Spring is here and as we open windows to let in fresh air and sunshine, tidy up around the house, and tackle projects we put off during the winter, why not bring that same mindset to your FOIA program?
Since OGIS opened its doors in 2009, we’ve worked with agencies and requesters on thousands of requests for assistance with FOIA matters, conducted 14 agency compliance assessments, nine targeted FOIA issue assessments, and offered FOIA Dispute Resolution Skills training to hundreds of FOIA professionals. We lead and manage the federal FOIA Advisory Committee and, with the Office of Information Policy (OIP) at the Department of Justice, we co-chair the Chief FOIA Officers Council. Needless to say, we have a lot of fresh ideas for ways to tidy up agency FOIA programs.
We offer the following for agencies as we head into spring and the second half of the fiscal year.
- Consider asking OGIS to assess your FOIA program. Our assessments are holistic, collaborative reviews of a FOIA program in which we interview employees and officials of the agency, review FOIA request and appeal files, conduct an online survey of FOIA processors, and study FOIA litigation against the agency, among other activities. At the end of each assessment, we publish a report that highlights best practices and areas for improvement. Our recommendations center around management, technology and communications. We can tailor our assessment to fit your needs and can even assess just a portion of your FOIA program. Want to know more? Contact OGIS at email@example.com with the subject line “OGIS Assessment.”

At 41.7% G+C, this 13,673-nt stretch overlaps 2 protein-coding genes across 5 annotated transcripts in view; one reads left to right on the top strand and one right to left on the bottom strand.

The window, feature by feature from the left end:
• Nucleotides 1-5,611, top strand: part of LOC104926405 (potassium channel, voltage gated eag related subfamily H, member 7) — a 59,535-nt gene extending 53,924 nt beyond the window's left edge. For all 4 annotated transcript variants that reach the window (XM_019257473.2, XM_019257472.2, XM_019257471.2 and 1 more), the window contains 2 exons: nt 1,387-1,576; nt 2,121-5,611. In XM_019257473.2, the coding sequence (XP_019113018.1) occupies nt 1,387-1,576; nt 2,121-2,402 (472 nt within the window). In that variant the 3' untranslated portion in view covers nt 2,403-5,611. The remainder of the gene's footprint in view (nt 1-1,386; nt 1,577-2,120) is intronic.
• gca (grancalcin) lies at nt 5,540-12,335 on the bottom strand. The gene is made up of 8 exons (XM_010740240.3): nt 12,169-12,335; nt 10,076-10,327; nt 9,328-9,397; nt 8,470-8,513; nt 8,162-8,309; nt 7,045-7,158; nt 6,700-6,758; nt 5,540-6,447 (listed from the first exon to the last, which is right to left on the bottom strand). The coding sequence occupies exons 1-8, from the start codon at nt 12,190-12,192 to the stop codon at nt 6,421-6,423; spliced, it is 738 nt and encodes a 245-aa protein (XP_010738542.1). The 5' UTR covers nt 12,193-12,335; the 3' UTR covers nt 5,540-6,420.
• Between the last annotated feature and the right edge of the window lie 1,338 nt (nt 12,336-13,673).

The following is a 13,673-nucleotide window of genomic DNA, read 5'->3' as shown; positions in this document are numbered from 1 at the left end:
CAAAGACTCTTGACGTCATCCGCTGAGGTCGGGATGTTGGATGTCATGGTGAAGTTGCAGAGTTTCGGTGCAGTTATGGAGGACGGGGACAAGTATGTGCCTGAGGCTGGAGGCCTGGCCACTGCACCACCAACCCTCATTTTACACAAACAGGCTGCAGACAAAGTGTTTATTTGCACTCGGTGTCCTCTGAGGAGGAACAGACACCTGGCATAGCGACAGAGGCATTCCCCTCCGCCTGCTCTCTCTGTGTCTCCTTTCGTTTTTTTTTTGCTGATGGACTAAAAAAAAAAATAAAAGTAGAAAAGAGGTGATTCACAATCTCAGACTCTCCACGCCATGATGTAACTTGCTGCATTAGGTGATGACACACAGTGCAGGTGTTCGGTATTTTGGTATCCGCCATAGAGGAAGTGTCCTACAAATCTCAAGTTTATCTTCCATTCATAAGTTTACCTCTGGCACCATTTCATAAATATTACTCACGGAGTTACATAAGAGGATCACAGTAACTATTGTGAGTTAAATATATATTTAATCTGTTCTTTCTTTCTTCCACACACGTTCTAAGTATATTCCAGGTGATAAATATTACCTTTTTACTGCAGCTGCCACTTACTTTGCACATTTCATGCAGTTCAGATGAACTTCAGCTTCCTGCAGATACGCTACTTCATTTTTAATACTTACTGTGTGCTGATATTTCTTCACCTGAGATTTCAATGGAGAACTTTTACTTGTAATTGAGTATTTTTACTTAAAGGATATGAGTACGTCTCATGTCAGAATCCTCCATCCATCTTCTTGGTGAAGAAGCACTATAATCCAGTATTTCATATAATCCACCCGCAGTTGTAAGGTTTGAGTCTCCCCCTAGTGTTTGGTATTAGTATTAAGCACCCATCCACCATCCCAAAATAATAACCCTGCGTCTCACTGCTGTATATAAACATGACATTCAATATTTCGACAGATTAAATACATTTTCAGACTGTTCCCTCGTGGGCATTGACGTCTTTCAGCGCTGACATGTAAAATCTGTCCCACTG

- Review and revise your FOIA communications for plain language. Take a fresh look at your FOIA website, template letters, and other communications to ensure they are simply written, relevant, readable and useful to requesters. Visit PlainLanguage.gov or consult your agency’s Plain Language point of contact for more information on writing for your requesters.
- Take advantage of training and professional development opportunities. In April and the coming months, OGIS and OIP will host a variety of events, including best practices workshops, meetings, and webinars. We hope you’ll join us for an upcoming event and consider subscribing to our blog, and following us on Twitter and Eventbrite.
- As you clean up your backlog, limit the use of “still-interested” letters and phone calls. As we have previously noted, agencies should follow OIP guidance and limit the use of “still interested inquiries” to situations where agencies have a reasonable basis to determine that the requester’s interest in the records may have changed.
- Keep your records nice and neat. As we have explained previously, FOIA and records management programs are an essential partnership. Get to know your agency’s records management staff and familiarize yourself with key records schedules.
There you have it! As we enter the second half of FY 2021, a good spring cleaning will prepare you to meet the challenges ahead.